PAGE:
The immediate challenge for improvers is relevance in an established market. Not only do you have to be exponentially better than the competition, you have to find a way to prove it. For disruptors, it’s convincing prospects and the market at large that they’re doing things wrong without being confrontational. Beyond that, the obstacles to beating your behemoths become fairly similar. 

What to expect: At the outset, big vendors will simply ignore you. They will tell their customers that you provide an unnecessary service. 

Getting a foot in the door here is the first major obstacle. Your challenge will be to find someone within the organization willing to take a chance on what you have to offer and demonstrate an improvement the incumbents can’t ignore. 

Once you’re through that gate, entrenched competitors will shift gears. They’ll admit that your offering has value, but will claim to have the same thing. Or, they’ll say it’s coming soon. They’ll remind the customer how much broader a scope of services they can offer. Executives tend to be risk-averse as a group, and don’t like to switch horses midstream. There is comfort in familiarity, and many will be willing to wait until a vendor they already know can provide the same value.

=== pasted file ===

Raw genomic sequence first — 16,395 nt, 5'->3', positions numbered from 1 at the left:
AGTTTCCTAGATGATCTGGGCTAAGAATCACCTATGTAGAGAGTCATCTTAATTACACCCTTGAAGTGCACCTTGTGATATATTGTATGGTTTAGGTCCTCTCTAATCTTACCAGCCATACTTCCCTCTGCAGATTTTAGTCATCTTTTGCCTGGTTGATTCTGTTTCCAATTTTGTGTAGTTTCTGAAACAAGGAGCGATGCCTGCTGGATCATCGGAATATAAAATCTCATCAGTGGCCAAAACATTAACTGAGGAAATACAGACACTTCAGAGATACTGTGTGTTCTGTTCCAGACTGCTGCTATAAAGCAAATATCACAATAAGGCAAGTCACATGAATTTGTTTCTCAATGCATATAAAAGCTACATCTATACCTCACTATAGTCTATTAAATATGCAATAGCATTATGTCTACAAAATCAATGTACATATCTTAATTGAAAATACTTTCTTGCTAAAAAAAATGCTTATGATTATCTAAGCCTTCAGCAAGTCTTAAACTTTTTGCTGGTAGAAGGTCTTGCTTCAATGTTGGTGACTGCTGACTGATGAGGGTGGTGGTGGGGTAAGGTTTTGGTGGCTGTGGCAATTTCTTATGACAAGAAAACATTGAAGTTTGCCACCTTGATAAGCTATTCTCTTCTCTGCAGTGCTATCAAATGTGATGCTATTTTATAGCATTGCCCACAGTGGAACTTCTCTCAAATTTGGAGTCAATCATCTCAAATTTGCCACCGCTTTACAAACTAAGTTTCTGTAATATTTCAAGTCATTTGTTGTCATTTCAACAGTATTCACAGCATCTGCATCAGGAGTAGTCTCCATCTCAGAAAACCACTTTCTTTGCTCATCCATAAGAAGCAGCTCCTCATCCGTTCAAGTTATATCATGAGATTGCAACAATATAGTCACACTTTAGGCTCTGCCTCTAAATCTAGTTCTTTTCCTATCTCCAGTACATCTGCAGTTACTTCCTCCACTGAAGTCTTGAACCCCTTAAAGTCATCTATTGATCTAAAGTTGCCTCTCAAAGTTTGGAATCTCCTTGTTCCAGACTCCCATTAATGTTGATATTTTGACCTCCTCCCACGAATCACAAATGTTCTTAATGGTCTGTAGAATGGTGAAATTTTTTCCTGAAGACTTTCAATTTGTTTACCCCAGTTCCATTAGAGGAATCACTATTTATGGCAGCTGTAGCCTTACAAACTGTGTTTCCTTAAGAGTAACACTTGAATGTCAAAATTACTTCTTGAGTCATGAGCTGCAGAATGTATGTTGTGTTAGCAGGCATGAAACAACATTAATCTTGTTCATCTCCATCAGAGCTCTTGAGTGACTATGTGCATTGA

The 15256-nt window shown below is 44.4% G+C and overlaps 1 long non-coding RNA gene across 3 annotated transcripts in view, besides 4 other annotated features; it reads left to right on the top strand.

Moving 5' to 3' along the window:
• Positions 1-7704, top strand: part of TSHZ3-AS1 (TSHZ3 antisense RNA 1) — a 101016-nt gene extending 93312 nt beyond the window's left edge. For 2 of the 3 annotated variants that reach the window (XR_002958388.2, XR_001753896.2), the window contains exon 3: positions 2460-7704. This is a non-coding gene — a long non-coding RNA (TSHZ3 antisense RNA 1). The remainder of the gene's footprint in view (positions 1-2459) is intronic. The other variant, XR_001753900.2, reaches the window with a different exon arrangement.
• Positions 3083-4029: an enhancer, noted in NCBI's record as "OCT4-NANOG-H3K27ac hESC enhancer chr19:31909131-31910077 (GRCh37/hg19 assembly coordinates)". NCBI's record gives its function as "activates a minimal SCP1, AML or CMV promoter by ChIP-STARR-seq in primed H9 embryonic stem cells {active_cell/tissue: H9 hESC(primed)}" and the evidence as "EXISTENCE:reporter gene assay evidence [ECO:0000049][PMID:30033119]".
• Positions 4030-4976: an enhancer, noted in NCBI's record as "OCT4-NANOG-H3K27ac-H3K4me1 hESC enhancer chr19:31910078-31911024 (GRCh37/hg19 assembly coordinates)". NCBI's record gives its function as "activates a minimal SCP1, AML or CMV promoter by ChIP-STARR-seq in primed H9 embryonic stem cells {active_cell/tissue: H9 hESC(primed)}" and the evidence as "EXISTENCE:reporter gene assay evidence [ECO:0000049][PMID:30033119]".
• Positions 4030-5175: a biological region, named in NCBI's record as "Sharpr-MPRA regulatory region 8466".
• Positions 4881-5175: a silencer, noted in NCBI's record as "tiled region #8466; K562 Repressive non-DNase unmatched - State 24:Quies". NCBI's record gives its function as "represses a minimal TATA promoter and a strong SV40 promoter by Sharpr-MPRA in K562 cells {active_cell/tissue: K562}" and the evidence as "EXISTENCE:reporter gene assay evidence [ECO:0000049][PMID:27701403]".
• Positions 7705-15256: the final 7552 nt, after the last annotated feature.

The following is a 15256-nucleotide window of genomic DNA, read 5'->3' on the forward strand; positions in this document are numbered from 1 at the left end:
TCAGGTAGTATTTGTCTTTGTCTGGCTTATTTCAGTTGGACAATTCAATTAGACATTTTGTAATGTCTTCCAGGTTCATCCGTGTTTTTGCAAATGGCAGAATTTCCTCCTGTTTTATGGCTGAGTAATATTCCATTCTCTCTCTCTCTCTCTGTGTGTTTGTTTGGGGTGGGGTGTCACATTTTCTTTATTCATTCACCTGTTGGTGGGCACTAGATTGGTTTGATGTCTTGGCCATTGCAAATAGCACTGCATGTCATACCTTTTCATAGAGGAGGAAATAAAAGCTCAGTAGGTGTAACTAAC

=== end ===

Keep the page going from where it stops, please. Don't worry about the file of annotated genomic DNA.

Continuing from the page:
Finally, startups face commoditization. Big vendors will not only commoditize the technology, but offer free add-ons and deep discounts that a startup can’t afford. As an up-and-coming startup on the improvement path, it’s important to understand that these gates will exist before you even reach the road. Your methodology and approach will need to change accordingly at each gate. 

Opportunities to look out for: Today, the third gate — commoditization — is breaking down. The world is changing so fast that many behemoths can never quite catch up. The cycle of creative destruction is so short that incumbents can no longer safely play the long game, the game of erosion. The modern world is built for agility, and startup founders should embrace this emerging dynamic with both arms. 

The reality for most startups today is that customers depend on us to win against their own set of incumbents and disruptors. They depend on the startup ecosystem not only for bleeding edge tech, but for knowledge and insight about what’s ahead